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December 10, 2018

Why Failing At Control Might Be The Best Thing That Can Happen in E.D Recovery

My ED recovery was an act of surrender.


Surrender? Is this like giving up?


In a way, YES! because continuing on the path I was on is what was making me feel stuck in a never-ending rat wheel. I had to accept that I had failed at trying to control my food and body, and I had to take it from there.


“Giving up” my diet mentality, the judgements, the guilt and shame, the perfectionism was exactly what would set me free.


At first I was resistant through this process. I had so many food rules and judgements that constrained my life into a small world where I went to work, tried sticking to a food plan, and then lost all control and could not stop eating. Life felt small and almost predictable. It felt comfortable and safe to do the same thing I had been doing for years: Trying to control, then losing control…


At first, my old thoughts and judgements made me want to resist surrender…


But…If I only stayed away from “bad” foods, If I lost five pounds, if I could stop binging, if I could not gain weight anymore, if I ate what XYZ told me to eat, if I got fit, if I could transform my body, if I could stop failing….Then I not need to control my food anymore….


But, where these ideals and “goals” really helping me?


Psychoanalysis teaches the relationship between desire and anxiety. In very simple terms, humans tend to fantasise that if they just had the missing thing (or the thing they cannot have), it would make them happy. But how many times have we accessed what we wanted only to realize we  didn’t really want what we thought we did? In a way, not getting what I wanted (to control my weight and body size)  allowed me to preserve the fantasy I had chased for years, and to continue to pursue “thinness” or “fitness.”


But at what cost? My life was small. I was people pleasing constantly because of the shame I felt around my eating disorder. I was afraid of leaving my comfort zone, my hair was dull and try, my teeth had been damaged…But mostly, I was giving my power away to diets, food plans, and the fantasy of control…My toxic diet chatter was so loud, I had stopped listening to myself and my intuition.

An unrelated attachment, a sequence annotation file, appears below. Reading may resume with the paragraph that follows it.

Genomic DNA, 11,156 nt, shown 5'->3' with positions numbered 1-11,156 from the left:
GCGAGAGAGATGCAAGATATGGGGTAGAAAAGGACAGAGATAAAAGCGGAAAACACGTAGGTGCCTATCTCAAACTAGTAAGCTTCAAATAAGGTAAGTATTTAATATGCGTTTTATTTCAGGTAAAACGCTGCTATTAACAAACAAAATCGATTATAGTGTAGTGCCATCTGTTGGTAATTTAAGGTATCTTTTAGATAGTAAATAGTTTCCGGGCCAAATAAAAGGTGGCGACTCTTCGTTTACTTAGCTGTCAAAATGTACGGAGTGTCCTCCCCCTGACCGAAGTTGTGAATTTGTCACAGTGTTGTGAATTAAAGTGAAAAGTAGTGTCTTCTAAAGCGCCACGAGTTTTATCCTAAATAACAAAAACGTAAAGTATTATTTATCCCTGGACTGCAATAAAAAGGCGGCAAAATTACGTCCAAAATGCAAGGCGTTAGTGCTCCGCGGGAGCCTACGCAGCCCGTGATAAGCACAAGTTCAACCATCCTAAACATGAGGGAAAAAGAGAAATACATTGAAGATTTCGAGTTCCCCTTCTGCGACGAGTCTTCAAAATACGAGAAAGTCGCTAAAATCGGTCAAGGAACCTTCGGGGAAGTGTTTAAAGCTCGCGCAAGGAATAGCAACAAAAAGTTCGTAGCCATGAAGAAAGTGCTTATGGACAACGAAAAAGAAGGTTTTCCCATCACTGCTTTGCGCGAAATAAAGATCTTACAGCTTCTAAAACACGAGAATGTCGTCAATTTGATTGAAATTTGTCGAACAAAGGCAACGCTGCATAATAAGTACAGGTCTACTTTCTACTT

What happened? I surrendered…I gave up the chase…and I worked hard to instead replace it with ACCEPTANCE and my own definition of health and body respect.


“What if you were OK with your body the way it is right now?”

That’s what a therapist asked Harriet Brown, journalist and author of “Body of Truth: How Science, History, and Culture Drive our Obsession with Weight-and What we can Do about it.”

Brown could hardly believe her ears. She was seeking treatment in the hope of discovering how to control her appetite and retain control of her body (and mind). Instead, she was asked to accept the body she had hated for so long.

Brown couldn’t get those words out of her head, according to her book. It took years, but eventually, Brown learned to shift her relationship with food and her body. All the while, though, she kept seeing people suffering for the same reason. “There is not a woman in America, or the Western World for that matter, that hasn’t learned to hate her body,” she writes.


So I surrounded myself with books about activism about body politics that advocated to end all forms of oppression, including DIETING and restricting through food plans. I decided to practice radical acceptance. I listened to the wisdom of my body instead of what someone else prescribed for me to eat, and I nurtured my intuition as I listened to it more and more.


I took it from there. In his book “The Queer Art of Failure,” philosopher Judith Halberstan writes that “under certain circumstances failing, losing, forgetting, unmaking, undoing, not knowing may in fact offer more creative, more cooperative, more surprising ways of being in the world.”


As Halberstan writes, “If success requires so much effort, then maybe failure is easier in the long run and offers different rewards.”


Failing at sticking to my food plan, failing at controlling my body was the best thing that ever happened to me.


Bio: I am a feminist philosopher, educator, and wellness coach. My writing has been featured in Bustle and Bitch Media. I use science, empowerment tools, and intuitive eating principles to help people have a “normal” relationship to food again

(kind of like when we were kids and food was just one of the fun things we tried! XO). You can grab a copy of my free Empowerment Guide here. 


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